Diagnosis of writer’s cramp is based on information from the affected individual and the physical and neurological examination. At this time, there is no test to confirm diagnosis of writer’s cramp, and, in most cases, laboratory tests are normal.
Sometimes an electromyogram (EMG) will be done to show which muscles are overactive and to what degree.
The hands can be affected by many conditions. Arthritis, tendon problems, and muscle cramps can all cause pain in the hands. Carpal tunnel syndrome is the result of nerve compression.
Writer’s Cramp is often mistaken for over-use conditions. Over-use syndromes or repeated-use syndromes are usually characterised by pain, whereas writer’s cramp is more likely to cause problems with coordination.
Focal hand dystonia is responsible for only about 5% of all conditions affecting the hand.
No single treatment strategy is appropriate for every case of writer’s cramp. one of the most effective methods is adapting tasks to try to avoid triggering the dystonic movements, this may involve occupational therapy or using assistive adapted devices.
A multitude of drugs has been studied to determine benefit for people with writer’s cramp, but none appear to be uniformly effective.
About 5% of people’s symptoms improved with the use of anticholinergic drugs, such as Artane (benzhexol), Cogentin (benztropine), but the degree of improvement is usually unsatisfactory and at the expense of side effects.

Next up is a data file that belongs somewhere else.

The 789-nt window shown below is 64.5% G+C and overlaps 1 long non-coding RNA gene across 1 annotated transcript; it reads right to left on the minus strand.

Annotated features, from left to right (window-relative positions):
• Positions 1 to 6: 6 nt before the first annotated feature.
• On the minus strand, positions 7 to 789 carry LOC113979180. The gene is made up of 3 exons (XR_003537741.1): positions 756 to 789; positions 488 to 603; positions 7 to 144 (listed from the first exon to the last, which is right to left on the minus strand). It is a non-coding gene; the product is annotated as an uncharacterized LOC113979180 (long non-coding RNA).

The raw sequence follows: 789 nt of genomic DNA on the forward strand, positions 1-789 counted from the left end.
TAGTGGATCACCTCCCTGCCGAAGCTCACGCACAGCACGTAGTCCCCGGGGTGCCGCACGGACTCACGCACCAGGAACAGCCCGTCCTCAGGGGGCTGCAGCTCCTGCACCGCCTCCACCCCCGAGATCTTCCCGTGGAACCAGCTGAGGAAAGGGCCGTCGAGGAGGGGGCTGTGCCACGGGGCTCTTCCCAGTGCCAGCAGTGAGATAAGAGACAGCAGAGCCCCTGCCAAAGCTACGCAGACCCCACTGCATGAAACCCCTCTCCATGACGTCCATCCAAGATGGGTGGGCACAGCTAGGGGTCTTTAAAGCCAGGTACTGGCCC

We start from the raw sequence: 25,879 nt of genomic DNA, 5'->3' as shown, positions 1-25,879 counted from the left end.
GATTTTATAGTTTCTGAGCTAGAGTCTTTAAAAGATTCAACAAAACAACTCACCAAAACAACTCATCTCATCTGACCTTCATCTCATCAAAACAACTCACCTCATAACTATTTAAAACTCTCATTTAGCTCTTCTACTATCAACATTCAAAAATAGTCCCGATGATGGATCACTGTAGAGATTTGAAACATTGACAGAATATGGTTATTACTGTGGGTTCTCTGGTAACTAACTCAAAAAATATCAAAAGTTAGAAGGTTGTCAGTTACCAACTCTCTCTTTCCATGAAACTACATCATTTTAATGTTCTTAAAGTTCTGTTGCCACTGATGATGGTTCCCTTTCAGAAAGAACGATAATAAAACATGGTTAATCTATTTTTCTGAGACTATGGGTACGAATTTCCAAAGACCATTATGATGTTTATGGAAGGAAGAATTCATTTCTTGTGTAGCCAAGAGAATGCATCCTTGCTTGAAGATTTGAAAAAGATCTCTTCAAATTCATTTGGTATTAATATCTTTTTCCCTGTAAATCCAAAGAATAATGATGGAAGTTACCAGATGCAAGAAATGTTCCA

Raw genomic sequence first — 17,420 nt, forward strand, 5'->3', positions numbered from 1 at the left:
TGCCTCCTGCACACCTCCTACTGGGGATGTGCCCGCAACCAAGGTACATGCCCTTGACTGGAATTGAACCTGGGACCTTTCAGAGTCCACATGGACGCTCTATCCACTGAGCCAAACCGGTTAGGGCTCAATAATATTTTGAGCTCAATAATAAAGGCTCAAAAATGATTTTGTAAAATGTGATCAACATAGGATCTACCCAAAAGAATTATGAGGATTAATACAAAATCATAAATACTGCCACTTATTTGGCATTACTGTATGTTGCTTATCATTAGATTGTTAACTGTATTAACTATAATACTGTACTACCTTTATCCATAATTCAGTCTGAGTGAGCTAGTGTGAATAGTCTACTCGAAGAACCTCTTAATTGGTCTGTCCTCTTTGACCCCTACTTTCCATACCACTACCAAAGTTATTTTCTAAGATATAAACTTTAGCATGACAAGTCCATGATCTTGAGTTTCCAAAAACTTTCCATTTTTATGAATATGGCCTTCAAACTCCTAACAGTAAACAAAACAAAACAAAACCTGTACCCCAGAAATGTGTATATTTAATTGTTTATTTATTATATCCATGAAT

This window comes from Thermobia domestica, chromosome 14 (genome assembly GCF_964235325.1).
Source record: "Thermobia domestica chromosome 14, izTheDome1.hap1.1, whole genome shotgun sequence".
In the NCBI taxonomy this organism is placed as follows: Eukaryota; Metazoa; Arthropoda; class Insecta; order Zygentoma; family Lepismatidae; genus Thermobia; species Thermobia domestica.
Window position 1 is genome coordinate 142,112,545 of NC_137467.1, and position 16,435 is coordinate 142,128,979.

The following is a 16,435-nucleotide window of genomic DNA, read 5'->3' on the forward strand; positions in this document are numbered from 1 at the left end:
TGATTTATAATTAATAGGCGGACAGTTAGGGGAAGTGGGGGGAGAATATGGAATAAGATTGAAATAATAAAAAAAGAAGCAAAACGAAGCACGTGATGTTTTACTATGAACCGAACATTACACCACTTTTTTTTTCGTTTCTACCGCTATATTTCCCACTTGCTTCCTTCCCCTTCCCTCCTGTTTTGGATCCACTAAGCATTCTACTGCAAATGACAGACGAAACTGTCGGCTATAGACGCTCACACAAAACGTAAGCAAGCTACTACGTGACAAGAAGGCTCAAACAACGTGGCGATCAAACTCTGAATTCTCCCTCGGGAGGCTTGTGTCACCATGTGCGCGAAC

Botulinum Toxin Injections
Botulinum toxin injections into selected muscles are helpful in treating writer’s cramp, especially when significant deviation of the wrist or finger joints is present. Botulinum toxin is a therapeutic muscle-relaxing agent that helps reduce the uncontrollable muscular contractions associated with dystonia. It is injected into specific muscles where it acts to weaken muscle activity sufficiently to reduce a spasm but not enough to cause paralysis.
Every muscle in the hand plays a specific role in normal hand movement, unlike the neck in which the structure of muscles is more complex, and several muscles work together to achieve movement. Therefore if the appropriate hand muscle is injected at the correct dose, the BTX will weaken that muscle enough to relieve symptoms without affecting the overall function of the hand.
Although this treatment is not effective for all people, significant improvement in writing and reduction of pain is seen in at least two-thirds of those persons treated.